Merkel ally: December breakthrough possible
Manfred Weber, leader of the EPP in the European Parliament and an ally of Chancellor Merkel, has left a meeting with Theresa May feeling a bit more optimistic about the prospects for the European Council meeting in December. Theresa May desperately needs that to be the moment that Brexit talks move on to Phase 2 (transition and future relationship). If that didn’t happen, she has been repeatedly warned by businesses and the Treasury, many firms will start pressing the button to move staff and units to the EU27.
In a press conference after the meeting, Mr Weber said he didn’t want to say what Mrs May had said to boost his spirits (he’d been pretty pessimistic only yesterday). But he was repeatedly asked whether the UK had promised more money beyond the £20b already conceded in the Florence Speech.
EU leaders have been clear that they weren’t expecting the UK to promise an explicit number at this phase but were expecting assurances that the UK accepted its responsibilities for outstanding spending and other liabilities. Officials have been trying to work out a way of breaking down the component parts of the bill without those headings pointing definitively to numbers.
Mr Weber said there was progress on “how to guarantee” monies, “technical arrangements” and “practicability.”
You came away from his briefing sensing that on the issue of money, the two sides could be approaching some kind of understanding. Michel Barnier has said the EU27 want an outline deal two weeks ahead of the European Council meeting in December so the government is very close to the deadline he has said matters.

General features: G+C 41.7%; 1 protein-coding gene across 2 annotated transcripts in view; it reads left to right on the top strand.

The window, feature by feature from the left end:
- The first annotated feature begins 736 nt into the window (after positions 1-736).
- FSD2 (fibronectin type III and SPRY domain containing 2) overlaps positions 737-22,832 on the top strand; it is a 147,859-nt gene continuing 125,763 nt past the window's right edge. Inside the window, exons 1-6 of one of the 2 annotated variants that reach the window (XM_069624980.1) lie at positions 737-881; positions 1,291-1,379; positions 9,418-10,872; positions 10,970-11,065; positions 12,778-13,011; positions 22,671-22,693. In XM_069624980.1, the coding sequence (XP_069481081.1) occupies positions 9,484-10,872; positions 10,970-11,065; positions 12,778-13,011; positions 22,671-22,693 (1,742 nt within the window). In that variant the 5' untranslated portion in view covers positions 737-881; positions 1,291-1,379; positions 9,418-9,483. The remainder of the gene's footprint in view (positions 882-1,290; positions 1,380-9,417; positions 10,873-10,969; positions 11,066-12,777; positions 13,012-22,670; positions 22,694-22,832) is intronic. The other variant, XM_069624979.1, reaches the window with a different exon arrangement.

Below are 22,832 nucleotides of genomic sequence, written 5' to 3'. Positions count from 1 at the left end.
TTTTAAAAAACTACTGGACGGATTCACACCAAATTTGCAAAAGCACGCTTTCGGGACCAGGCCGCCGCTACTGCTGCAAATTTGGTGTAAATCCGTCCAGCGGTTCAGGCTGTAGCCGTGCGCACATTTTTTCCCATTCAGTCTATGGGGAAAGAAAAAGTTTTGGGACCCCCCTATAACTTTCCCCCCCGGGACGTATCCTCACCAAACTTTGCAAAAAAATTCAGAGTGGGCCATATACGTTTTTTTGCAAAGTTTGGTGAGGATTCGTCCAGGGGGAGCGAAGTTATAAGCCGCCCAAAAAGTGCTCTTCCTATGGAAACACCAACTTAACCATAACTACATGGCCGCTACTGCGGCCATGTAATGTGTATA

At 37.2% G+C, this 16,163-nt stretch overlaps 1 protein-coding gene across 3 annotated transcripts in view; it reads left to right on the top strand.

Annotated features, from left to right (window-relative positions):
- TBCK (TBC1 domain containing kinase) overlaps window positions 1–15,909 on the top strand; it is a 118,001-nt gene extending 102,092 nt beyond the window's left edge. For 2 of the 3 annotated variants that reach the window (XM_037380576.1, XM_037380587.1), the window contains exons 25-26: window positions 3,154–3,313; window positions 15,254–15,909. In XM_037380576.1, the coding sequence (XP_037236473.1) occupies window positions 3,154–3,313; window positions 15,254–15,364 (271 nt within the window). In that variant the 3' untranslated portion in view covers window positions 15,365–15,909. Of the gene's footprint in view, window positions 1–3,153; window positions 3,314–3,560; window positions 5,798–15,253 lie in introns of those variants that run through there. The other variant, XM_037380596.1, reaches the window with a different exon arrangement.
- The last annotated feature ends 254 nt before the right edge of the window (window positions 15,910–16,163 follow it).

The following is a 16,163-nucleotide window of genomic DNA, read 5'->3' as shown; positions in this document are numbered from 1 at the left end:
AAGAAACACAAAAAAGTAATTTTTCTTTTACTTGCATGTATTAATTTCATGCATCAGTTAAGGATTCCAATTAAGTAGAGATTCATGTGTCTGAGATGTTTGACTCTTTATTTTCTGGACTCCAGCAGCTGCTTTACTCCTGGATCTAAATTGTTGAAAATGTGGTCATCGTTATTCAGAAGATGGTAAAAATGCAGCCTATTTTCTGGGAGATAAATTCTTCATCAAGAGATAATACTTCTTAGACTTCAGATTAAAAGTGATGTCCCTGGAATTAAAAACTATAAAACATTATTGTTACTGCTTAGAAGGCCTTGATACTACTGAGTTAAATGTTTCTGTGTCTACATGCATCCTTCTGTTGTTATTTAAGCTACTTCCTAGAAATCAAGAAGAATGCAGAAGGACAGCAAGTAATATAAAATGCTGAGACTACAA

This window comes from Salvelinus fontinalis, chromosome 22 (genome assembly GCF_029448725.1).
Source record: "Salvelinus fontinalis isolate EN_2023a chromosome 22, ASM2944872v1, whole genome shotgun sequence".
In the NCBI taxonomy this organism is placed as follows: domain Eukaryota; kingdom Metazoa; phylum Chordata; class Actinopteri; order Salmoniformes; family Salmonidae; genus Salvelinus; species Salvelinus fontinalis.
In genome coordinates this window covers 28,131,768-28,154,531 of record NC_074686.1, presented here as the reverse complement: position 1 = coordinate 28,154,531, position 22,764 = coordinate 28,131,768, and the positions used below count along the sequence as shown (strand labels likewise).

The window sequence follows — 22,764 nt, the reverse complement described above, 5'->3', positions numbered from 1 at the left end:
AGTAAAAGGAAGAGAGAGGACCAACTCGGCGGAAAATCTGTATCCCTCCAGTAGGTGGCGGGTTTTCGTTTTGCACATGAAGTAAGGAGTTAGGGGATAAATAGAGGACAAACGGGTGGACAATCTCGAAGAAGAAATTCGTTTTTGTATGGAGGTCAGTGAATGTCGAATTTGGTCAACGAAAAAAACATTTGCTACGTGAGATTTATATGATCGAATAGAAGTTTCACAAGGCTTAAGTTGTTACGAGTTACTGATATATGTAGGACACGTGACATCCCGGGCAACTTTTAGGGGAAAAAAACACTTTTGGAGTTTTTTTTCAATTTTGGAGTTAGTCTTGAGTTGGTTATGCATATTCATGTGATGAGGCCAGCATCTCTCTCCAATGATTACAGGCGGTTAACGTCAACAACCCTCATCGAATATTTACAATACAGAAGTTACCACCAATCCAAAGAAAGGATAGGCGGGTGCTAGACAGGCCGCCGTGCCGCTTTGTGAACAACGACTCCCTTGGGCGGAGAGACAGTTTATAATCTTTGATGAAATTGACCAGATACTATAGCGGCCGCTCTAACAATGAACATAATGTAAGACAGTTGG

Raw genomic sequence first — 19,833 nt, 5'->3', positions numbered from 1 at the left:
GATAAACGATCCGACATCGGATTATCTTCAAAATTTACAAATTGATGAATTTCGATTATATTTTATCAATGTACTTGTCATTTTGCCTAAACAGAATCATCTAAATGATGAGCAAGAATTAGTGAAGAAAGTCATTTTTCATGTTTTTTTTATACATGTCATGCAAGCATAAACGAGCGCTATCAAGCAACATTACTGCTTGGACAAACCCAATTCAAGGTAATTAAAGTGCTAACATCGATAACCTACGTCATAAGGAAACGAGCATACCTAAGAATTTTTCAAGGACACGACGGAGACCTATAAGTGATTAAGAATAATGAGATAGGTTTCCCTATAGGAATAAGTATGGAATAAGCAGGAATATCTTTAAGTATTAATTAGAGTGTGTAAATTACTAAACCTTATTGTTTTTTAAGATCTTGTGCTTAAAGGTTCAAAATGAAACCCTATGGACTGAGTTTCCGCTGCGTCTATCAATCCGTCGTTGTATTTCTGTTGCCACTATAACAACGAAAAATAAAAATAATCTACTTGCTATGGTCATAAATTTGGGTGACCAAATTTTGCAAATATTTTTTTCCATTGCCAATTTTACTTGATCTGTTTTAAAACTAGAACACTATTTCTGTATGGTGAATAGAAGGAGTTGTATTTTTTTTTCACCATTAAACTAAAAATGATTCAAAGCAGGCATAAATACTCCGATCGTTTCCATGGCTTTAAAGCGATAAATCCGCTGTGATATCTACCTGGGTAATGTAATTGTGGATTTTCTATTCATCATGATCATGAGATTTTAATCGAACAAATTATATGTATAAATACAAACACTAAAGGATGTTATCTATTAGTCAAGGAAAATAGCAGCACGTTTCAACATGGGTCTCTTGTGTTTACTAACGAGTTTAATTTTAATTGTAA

In the Commons, MPs have been debating the second day of the Committee Stage of the EU Withdrawal Bill. Priti Patel gave her first speech since being forced to leave the government. She said she’d had a personal crash course in exiting. The government is not expected to lose any of the votes currently under way or the ones scheduled for later this evening.
There’s been a lot of focus instead on headlines in “The Telegaph” and the “Daily Mail” respectively calling the Tory rebels “mutineers” and “collaborators.”
One Tory rebel, Antoinette Sandbach, told Channel 4 News that the use of the word “collaborators” (the Daily Mail headline was inspired by an article by Sir Bill Cash in “The Times”) was “inflammatory and unworthy of a Member of Parliament” and condemned it as “divisive and abusive language.” She also said she found it “personally very offensive (as) my mother lived under Nazi occupation.”
Brexit supporting Tory MPs told me they refer to Vicky Ford (also featured on the front of “The Telegaph” as one of the “mutineers) as “Vichy” Ford. The former MEP told me that was “enormously unhelpful” language.
Bob Neill, also front page news in “The Telegraph,” said he thought the paper was trying to “bully” MPs but it would be “counter-productive.”